The Washington Post
Wednesday, December 23, 1998; Page A09

U.S. Weighs Expulsion Of 3 Cuban Diplomats

                  U.N. Delegates Suspected of Spying

                  By John Goshko
                  Washington Post Staff Writer

                  UNITED NATIONS, Dec. 22—State Department officials were deciding
                  tonight whether to expel three Cuban diplomats attached to Cuba's
                  delegation to the United Nations for alleged espionage activities in the
                  United States, diplomatic sources said.

                  The sources said that the U.S. government notified the Cuban mission here
                  late Monday that the United States tentatively plans to order the three to
                  leave the country immediately. However, the sources said, the department
                  gave the Cuban mission 24 hours to offer a reason why the expulsion of
                  the diplomats, who were not identified, should be canceled.

                  That deadline passed this evening, and the sources said they did not know
                  what reply, if any, Cuba had made. The sources added that the matter was
                  being discussed at the State Department, with a decision on whether to
                  proceed with the expulsion expected either late tonight or, more likely, on

                  The circumstances of the alleged espionage were not known. However,
                  some sources said they believe there was a connection to arrests in Miami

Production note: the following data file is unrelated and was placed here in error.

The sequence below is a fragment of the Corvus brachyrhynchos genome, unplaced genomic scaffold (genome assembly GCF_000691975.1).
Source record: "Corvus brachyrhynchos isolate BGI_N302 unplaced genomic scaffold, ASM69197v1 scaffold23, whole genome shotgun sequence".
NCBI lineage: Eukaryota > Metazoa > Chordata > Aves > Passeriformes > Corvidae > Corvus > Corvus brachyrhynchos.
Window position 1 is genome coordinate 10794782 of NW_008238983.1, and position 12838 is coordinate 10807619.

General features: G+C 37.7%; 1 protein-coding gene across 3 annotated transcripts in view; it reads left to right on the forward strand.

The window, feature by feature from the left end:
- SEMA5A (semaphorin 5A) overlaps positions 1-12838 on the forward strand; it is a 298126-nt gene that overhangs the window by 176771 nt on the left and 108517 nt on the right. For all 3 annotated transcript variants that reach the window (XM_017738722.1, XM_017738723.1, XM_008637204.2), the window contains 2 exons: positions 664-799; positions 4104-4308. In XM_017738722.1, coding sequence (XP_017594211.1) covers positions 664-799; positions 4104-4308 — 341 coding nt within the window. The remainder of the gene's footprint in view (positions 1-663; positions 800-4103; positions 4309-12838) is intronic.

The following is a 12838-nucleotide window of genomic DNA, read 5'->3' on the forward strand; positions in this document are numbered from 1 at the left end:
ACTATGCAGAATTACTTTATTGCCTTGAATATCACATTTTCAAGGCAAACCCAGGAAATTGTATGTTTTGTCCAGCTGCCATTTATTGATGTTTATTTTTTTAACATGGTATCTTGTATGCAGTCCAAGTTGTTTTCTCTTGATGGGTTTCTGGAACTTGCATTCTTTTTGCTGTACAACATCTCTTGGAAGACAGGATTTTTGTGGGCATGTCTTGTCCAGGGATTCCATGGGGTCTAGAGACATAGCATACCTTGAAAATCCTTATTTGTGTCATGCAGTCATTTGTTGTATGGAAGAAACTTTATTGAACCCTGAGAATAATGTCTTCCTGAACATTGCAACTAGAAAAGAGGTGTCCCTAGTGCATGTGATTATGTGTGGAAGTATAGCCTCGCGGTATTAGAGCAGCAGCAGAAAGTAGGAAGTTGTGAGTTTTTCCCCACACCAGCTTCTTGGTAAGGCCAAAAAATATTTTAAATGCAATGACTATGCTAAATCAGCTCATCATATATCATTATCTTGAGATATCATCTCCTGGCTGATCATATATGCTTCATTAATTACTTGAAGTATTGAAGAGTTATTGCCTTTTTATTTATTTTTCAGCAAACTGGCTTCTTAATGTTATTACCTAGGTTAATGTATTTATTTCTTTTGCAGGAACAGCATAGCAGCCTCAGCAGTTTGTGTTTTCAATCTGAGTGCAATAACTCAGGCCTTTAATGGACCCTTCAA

on Sept. 14 of 10 persons accused of collecting information on military
                  installations and of attempting to infiltrate anti-Castro groups in southern

                  U.S. officials said at the time that the Miami arrests constituted the breakup
                  of the largest alleged spy ring of agents in this country working for Cuban
                  President Fidel Castro's communist government.

                  Cuba's U.N. diplomats work under the provisions of the world body's
                  headquarters agreement with the United States. The agreement permits
                  countries with which the United States does not maintain full diplomatic
                  relations to have diplomats living in New York for the purposes of U.N.
                  activities. But in the case of Cuba, severe restrictions are placed on its
                  diplomats' movements and their ability to go outside of New York City.